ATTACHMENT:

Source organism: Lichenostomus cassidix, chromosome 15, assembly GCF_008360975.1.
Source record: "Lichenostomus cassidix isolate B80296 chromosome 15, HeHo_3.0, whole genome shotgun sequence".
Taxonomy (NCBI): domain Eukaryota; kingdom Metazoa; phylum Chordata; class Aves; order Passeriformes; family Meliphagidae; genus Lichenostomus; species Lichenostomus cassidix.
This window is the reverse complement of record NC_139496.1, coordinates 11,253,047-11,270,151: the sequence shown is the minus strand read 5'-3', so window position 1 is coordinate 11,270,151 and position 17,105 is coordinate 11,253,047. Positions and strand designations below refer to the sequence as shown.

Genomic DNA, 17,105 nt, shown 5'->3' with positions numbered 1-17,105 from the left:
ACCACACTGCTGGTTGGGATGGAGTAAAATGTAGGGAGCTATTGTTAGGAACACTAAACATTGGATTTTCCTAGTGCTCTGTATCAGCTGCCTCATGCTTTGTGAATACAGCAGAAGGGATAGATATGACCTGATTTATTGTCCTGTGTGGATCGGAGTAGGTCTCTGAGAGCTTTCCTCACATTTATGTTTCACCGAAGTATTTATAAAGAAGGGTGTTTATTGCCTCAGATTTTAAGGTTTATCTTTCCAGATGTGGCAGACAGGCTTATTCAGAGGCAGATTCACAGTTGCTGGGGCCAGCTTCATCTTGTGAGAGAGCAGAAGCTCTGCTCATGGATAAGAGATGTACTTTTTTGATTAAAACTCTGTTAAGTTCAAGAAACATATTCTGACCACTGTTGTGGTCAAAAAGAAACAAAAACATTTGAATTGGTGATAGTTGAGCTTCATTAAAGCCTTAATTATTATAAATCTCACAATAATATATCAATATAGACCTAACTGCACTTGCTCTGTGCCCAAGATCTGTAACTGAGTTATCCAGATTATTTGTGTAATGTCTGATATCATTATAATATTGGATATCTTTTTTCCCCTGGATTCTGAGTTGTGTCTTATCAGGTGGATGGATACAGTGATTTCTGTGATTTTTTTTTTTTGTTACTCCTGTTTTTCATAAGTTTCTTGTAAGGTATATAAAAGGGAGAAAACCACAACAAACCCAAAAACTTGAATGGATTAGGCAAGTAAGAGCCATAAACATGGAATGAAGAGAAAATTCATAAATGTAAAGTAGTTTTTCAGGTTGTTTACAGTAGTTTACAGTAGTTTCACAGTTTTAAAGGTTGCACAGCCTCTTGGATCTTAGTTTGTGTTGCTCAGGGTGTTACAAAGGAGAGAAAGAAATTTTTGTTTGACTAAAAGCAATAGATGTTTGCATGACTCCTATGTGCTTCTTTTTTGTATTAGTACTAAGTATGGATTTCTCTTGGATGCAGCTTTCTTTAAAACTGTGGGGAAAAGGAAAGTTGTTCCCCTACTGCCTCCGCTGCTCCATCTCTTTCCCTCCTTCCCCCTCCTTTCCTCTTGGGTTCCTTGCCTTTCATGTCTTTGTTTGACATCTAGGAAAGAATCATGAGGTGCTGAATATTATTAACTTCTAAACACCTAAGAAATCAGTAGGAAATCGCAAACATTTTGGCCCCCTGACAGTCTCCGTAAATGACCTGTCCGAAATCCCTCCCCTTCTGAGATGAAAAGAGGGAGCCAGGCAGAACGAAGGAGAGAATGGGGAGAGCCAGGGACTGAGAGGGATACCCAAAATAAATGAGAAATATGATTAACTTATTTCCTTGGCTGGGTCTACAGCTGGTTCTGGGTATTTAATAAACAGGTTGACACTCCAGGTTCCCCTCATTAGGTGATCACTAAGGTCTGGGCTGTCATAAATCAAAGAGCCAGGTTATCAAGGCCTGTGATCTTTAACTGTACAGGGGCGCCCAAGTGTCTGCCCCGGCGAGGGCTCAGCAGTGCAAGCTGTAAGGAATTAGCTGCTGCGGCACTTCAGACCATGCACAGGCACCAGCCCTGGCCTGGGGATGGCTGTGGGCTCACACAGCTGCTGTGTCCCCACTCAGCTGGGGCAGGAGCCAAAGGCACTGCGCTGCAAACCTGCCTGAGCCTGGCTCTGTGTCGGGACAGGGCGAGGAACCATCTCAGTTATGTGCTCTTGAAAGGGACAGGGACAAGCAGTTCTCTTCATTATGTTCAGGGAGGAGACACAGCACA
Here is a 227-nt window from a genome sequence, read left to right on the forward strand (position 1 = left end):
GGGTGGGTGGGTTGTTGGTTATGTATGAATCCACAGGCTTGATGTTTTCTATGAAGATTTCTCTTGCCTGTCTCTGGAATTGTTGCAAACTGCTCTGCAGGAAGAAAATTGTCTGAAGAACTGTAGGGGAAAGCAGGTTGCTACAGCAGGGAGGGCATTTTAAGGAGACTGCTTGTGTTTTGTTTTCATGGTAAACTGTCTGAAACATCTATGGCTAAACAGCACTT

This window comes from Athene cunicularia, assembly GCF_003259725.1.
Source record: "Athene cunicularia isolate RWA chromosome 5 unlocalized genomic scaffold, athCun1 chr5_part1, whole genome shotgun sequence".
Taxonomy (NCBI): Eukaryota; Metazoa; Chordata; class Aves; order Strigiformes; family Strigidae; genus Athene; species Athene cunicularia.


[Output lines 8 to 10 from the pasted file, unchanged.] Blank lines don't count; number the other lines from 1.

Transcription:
GGGTGGGTGGGTTGTTGGTTATGTATGAATCCACAGGCTTGATGTTTTCTATGAAGATTTCTCTTGCCTGTCTCTGGAATTGTTGCAAACTGCTCTGCAGGAAGAAAATTGTCTGAAGAACTGTAGGGGAAAGCAGGTTGCTACAGCAGGGAGGGCATTTTAAGGAGACTGCTTGTGTTTTGTTTTCATGGTAAACTGTCTGAAACATCTATGGCTAAACAGCACTT

This window comes from Athene cunicularia, assembly GCF_003259725.1.
Source record: "Athene cunicularia isolate RWA chromosome 5 unlocalized genomic scaffold, athCun1 chr5_part1, whole genome shotgun sequence".